In 2004, 8 small western states, with less than a third of California’s population, provided Bush with a bigger margin (1,283,076) than California provided Kerry (1,235,659).

  21. mvymvy

    The bill would take effect only when enacted, in identical form, by states possessing a majority of the electoral votes–that is, enough electoral votes to elect a President (270 of 538). When the bill comes into effect, all the electoral votes from those states would be awarded to the presidential candidate who receives the most popular votes in all 50 states (and DC).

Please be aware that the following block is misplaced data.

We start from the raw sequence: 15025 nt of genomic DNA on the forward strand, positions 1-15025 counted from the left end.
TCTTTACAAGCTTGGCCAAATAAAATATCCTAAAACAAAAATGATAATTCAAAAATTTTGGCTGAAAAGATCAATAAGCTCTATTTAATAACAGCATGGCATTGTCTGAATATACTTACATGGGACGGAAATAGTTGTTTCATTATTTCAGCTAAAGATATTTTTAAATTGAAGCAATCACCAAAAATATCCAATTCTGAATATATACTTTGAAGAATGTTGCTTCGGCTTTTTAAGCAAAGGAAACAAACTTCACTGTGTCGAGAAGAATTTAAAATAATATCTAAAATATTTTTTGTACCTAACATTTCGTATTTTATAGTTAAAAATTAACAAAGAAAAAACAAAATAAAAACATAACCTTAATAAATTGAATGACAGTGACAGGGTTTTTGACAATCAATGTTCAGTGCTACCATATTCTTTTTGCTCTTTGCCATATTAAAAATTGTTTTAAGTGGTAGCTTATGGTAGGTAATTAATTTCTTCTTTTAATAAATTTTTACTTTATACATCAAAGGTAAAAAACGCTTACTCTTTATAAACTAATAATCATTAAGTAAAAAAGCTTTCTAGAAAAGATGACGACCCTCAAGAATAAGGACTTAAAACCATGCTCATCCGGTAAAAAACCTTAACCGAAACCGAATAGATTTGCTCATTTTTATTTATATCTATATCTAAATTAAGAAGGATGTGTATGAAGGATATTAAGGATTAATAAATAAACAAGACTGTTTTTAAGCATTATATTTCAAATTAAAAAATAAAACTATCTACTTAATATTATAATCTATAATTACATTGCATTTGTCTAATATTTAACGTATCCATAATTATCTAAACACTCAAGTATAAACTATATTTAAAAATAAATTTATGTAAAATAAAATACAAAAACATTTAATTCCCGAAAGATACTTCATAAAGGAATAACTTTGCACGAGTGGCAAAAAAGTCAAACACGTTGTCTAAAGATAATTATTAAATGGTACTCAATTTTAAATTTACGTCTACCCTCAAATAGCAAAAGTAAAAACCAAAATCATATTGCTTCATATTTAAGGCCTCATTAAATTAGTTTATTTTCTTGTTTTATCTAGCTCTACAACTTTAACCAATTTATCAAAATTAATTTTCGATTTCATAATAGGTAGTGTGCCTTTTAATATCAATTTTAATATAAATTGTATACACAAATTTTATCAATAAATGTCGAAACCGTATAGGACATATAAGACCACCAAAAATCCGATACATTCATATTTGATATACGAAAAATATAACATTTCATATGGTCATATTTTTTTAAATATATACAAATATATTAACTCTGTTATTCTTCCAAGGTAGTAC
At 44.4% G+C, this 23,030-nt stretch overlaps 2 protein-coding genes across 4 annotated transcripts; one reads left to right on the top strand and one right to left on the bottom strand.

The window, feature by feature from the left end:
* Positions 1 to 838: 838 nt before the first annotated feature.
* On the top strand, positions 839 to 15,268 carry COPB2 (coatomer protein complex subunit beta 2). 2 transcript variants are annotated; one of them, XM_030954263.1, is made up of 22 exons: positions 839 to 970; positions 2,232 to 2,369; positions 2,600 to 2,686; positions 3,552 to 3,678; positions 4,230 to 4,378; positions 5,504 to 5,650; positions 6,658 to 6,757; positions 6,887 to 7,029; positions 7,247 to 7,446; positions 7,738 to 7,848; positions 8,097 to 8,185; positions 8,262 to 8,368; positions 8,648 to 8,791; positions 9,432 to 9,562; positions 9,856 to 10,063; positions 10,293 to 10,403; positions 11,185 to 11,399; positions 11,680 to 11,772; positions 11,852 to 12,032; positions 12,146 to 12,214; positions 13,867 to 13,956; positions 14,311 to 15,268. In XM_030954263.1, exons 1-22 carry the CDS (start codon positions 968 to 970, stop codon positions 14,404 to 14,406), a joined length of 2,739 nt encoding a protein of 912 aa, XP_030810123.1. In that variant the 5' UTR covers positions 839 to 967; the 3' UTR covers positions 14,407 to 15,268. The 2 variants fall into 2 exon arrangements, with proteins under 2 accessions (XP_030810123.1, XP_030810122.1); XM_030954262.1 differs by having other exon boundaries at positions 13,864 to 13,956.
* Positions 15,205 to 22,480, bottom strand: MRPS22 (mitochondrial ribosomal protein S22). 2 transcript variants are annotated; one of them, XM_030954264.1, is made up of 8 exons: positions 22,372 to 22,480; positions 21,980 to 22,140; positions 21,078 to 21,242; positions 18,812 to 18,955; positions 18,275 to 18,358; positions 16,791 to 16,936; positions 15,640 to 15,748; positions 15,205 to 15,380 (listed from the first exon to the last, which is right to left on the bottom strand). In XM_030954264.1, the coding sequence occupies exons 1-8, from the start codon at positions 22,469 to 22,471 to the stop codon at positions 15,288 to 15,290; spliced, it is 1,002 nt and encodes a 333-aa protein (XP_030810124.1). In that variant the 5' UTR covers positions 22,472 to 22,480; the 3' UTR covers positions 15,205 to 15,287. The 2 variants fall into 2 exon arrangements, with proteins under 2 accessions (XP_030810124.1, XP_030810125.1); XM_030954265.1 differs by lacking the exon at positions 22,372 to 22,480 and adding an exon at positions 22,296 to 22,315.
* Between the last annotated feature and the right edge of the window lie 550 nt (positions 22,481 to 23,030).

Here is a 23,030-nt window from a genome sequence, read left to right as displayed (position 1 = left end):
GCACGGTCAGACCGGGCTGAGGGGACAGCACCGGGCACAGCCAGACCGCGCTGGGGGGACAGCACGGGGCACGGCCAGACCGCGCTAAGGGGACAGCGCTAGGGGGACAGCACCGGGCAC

22. 6176746f6c6c65

    Understand your position; but, in recounting the 11 most populous states, it should be noted that California carries 55 electoral votes, while Texas, holding the next greatest number, carries 34, a difference of 21.

    I point this out to suggest that the “per district” allocation of electoral votes would, if the states are as politically divided as argued, result in closer elections, with the potential for more attention (read $$ spent on campaigning there) from the candidates than under the “winner take all” system.

    One question; is your support of this such that you could have accepted Sen. Gore as President following the 2000 election? It seems to me that GWB was the election winner in 2000 despite being “in second place” in the popular vote nation-wide.

    • 6176746f6c6c65